By Keyton Kosek, Special to MacIver News Service | December 4, 2012[Madison, Wisc…] A recent study by The Friedman Foundation analyzed the rise in public school personnel compared to the increase in students between Fiscal Years (FY) 1992 and 2009.
The Friedman study shows that while the number of K-12 students in the United States increased by 17% during that time, the number of school employees rose by 39%. Teachers experienced a 32% growth rate while administrators and other staff rose by 46%. In just those seventeen years, the growth rate of non-teaching personnel was 2.7 times greater than the increase in students
The study also compares the United States to other countries in the Organisation for Economic Co-operation and Development (OECD) in order to put U.S. education spending into perspective. The OECD includes 33 other developed countries dedicated to global development. Current members include countries in North America, Europe, Australia, Korea and Turkey.
Friedman found that U.S. public schools only spend 54.8% of their operating budgets on salaries and benefits for teachers. Where does the rest of the money go? American schools disproportionately spend their operating budgets on non-teaching and administrative staff, compared to other OECD members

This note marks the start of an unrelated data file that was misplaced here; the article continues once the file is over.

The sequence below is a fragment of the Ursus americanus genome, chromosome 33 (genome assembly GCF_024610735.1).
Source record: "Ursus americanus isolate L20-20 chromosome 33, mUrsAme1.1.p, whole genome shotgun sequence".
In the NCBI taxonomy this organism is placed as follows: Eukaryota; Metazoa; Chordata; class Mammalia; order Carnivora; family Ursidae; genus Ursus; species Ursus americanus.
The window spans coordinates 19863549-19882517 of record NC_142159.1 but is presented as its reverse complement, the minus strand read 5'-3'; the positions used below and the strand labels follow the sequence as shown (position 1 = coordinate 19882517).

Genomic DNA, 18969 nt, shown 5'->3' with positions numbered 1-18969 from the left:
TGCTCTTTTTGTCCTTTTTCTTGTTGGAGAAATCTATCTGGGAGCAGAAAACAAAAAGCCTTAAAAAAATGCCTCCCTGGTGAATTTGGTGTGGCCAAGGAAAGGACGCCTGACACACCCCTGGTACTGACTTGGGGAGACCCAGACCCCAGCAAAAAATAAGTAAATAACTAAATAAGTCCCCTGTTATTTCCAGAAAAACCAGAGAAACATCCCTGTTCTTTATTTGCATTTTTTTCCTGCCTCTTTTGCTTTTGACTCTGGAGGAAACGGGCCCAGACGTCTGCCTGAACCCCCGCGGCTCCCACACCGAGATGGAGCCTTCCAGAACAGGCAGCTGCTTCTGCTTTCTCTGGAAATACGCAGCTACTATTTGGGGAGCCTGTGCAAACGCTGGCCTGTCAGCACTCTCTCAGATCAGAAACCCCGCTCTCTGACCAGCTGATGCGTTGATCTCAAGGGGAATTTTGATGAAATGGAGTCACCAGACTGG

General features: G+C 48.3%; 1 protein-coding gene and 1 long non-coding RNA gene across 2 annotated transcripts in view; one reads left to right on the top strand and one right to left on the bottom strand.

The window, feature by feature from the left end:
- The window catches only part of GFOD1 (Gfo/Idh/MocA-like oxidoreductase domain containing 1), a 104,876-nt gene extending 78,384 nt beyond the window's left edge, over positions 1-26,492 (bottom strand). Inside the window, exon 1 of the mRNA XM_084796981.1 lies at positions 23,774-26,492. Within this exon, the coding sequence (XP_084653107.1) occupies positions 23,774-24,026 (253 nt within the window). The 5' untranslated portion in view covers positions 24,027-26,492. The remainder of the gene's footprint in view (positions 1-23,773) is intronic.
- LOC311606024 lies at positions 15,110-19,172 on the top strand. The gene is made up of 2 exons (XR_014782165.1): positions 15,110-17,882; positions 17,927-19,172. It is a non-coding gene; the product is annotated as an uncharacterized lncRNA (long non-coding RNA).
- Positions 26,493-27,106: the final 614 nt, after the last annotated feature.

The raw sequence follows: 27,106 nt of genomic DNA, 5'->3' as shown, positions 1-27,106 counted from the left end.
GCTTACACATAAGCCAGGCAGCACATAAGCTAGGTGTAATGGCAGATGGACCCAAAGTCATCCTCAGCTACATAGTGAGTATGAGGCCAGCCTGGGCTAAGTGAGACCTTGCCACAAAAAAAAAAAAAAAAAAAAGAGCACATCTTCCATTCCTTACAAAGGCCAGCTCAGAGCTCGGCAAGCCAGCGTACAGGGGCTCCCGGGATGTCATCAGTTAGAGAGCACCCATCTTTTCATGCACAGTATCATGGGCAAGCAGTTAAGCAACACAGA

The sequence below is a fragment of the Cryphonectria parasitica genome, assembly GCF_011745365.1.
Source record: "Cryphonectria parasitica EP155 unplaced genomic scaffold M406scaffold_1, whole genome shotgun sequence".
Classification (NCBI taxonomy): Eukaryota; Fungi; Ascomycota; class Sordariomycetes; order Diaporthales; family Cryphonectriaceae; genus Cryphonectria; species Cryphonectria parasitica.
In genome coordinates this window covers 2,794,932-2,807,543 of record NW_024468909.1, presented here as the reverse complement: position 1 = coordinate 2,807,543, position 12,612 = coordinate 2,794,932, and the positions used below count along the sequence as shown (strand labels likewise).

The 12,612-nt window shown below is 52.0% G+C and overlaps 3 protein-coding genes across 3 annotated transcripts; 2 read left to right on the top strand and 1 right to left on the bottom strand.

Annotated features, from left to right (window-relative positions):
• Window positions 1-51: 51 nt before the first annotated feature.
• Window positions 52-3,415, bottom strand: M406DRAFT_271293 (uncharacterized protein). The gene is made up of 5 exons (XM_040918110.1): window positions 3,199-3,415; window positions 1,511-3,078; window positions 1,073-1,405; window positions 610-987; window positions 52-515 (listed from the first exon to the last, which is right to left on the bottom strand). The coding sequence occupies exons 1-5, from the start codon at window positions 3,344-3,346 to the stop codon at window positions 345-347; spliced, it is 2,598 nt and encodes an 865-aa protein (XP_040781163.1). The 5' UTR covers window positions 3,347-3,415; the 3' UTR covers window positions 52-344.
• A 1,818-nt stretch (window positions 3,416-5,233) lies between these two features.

Despite all the increases in staff, there is no evidence that American public schools experience higher student achievement compared to other OECD countries, or when examining the years before the staffing boom.
Included in the study is a breakdown of how each state’s educational system has changed. From 1992 to 2009, 48 states grew school personnel at a faster rate than their increase in students. Wisconsin is one of those 48 states.
Between 1992 and 2009 in Wisconsin:
- 7.3% increase in students, 20.8% increase in total staff, 14.2% increase in teachers, and 30.3% increase in administrators and other non-teaching staff.
- 2.9:1 ratio in the increase in total staff to students, meaning there are almost three staff members for every child attending public school in the state of Wisconsin.
- 2:1 ratio in the increase of teachers to students.
- 4.2:1 ratio in the increase in non-teaching staff to students.
If the ratio of non-teaching personnel had remained constant between 1992 and 2009 and the growth in teachers had only been 1.5 times larger than the growth in students, public schools would have an excess of $37.3 billion to spend each year.
The undeniable fact of the matter is that administrators and non-teaching personnel are being hired at a much faster rate than the growth in student population, putting a strain on tax dollars and increasing government spending.
According to 2012 polling data by the Thomas B. Fordham Institute, a majority of Americans (69%) favor “reducing the number of district-level administrators to the bare minimum” as a “good way to save money without hurting classrooms.”